(Jan. 6, 1842-Feb. 20, 1920). Businessman and amateur artist, Christian Schrader was born in Indianapolis. His German-born father worked on theand . From 1843 to 1847, the Schraders lived in a small eastside German neighborhood on Alabama Street facing Courthouse Square and then across town in a small frame house near the old from 1849 to 1880.
In a northwest room of the State House between 1853 and 1860, Schrader received his art education by watching, James Bolivar Dunlap, and Henry Waugh paint temperance panoramas. For practical reasons, he decided against an artistic career and went into the china painting and purveying business, opening a shop in 1872 on Washington Street that he ran until his retirement in 1909.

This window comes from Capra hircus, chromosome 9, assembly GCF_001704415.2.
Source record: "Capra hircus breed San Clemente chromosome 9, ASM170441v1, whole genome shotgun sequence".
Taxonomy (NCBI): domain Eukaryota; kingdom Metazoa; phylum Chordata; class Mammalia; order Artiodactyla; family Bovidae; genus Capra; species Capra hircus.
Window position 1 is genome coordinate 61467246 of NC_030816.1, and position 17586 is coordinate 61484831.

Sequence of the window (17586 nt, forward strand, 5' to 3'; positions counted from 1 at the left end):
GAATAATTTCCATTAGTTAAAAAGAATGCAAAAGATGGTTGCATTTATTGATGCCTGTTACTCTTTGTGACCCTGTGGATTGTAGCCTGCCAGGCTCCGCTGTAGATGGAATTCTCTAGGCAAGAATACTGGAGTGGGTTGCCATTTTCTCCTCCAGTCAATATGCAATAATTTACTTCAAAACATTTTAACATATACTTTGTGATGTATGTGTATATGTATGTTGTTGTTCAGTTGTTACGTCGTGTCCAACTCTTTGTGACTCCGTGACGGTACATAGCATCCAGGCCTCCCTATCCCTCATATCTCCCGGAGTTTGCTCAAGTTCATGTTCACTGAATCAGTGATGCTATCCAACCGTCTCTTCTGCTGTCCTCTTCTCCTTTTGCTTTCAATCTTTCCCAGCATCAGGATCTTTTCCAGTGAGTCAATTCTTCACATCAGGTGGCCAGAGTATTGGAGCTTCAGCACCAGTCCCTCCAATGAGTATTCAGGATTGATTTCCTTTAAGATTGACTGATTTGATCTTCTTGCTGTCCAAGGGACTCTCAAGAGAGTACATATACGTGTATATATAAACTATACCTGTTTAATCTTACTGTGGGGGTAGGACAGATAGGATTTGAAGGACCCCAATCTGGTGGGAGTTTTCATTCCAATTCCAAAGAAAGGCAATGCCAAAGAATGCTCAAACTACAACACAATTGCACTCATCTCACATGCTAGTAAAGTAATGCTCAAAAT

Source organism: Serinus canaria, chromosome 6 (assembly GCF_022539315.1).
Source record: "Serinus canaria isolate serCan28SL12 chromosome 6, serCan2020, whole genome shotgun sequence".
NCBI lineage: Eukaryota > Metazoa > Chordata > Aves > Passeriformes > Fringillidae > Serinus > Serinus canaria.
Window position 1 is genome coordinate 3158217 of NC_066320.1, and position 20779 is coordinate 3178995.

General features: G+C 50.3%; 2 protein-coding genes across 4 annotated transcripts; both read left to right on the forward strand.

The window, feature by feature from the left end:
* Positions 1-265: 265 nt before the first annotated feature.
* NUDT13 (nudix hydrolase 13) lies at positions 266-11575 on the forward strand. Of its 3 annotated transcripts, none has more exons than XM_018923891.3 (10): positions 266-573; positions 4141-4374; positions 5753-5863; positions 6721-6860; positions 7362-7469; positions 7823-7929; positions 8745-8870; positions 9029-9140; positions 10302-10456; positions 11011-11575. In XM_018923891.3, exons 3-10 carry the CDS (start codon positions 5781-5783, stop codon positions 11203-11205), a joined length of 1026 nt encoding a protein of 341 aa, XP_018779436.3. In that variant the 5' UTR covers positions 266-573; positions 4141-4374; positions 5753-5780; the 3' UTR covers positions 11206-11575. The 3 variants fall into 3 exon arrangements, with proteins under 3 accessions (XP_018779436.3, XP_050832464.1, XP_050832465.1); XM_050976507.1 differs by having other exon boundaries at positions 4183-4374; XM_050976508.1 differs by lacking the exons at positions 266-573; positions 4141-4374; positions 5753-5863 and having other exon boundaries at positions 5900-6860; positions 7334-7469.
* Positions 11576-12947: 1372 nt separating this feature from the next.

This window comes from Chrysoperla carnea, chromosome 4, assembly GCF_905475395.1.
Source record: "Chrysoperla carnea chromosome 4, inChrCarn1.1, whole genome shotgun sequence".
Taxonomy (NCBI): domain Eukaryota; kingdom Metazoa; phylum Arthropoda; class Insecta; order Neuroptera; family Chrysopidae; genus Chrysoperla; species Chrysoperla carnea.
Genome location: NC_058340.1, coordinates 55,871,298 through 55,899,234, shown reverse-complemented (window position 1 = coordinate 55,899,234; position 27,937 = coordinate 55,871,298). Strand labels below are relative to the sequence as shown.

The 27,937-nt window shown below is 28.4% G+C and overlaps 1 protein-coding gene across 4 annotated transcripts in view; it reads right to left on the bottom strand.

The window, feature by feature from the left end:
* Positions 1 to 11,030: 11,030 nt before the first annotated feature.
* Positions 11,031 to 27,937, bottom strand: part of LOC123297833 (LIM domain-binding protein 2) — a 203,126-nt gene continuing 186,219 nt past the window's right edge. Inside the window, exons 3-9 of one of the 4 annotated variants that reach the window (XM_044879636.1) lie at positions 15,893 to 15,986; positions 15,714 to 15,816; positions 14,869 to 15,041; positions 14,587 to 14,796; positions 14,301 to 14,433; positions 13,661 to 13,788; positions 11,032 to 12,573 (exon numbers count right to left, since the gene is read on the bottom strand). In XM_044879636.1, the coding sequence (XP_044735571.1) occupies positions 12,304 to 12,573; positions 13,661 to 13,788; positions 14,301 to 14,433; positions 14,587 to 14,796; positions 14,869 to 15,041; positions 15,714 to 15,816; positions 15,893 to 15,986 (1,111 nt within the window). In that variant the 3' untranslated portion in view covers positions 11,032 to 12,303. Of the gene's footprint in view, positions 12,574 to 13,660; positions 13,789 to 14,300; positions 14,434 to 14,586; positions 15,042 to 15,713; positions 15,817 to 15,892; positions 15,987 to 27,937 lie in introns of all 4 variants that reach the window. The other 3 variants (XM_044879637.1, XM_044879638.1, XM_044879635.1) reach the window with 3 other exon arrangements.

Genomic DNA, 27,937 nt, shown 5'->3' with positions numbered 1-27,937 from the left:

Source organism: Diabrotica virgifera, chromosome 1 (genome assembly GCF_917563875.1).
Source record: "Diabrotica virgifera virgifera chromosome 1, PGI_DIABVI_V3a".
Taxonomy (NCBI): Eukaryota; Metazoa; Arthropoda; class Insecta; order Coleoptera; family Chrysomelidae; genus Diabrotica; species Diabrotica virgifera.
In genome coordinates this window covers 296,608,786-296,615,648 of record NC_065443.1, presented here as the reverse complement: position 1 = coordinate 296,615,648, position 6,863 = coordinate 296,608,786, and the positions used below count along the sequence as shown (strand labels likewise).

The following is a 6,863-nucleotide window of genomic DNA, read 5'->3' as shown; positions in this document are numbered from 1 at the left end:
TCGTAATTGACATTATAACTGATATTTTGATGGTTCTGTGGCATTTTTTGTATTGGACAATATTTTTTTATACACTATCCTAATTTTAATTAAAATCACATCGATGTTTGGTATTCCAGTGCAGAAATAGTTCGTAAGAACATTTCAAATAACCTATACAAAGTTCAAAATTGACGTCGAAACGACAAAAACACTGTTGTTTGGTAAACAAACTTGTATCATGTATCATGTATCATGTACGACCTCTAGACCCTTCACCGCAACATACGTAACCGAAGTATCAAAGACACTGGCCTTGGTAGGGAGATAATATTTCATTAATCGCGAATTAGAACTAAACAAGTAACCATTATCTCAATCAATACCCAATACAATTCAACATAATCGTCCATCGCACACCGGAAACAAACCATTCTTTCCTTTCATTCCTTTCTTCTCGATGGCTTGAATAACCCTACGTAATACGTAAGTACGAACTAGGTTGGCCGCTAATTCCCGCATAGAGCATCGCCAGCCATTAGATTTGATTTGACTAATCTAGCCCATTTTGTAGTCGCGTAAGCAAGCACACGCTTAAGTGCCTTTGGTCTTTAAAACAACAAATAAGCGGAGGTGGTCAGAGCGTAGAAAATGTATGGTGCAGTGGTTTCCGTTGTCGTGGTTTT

In a 60-year span, Schrader witnessed the total rebuilding of the city. When he retired, he decided to record Indianapolis as it had existed in his boyhood up to the building of the Union Depot in 1853 (See), the structure that symbolized the beginning of the boom. Schrader drew semblances of 178 residences, shops, churches, and manufactories within the .
Since few other visual records existed, Schrader relied on his memory, which thedescribed as “remarkable”. When his recollections were clear, his drawings were detailed and highly finished; when more vague, the drawings were little more than thumbnail sketches. Nevertheless, the 113 drawings and 12 paintings given by Schrader’s daughters to the a decade after the artist’s death in Madison, Indiana provide an invaluable, if unverifiable, catalog of antebellum Indianapolis.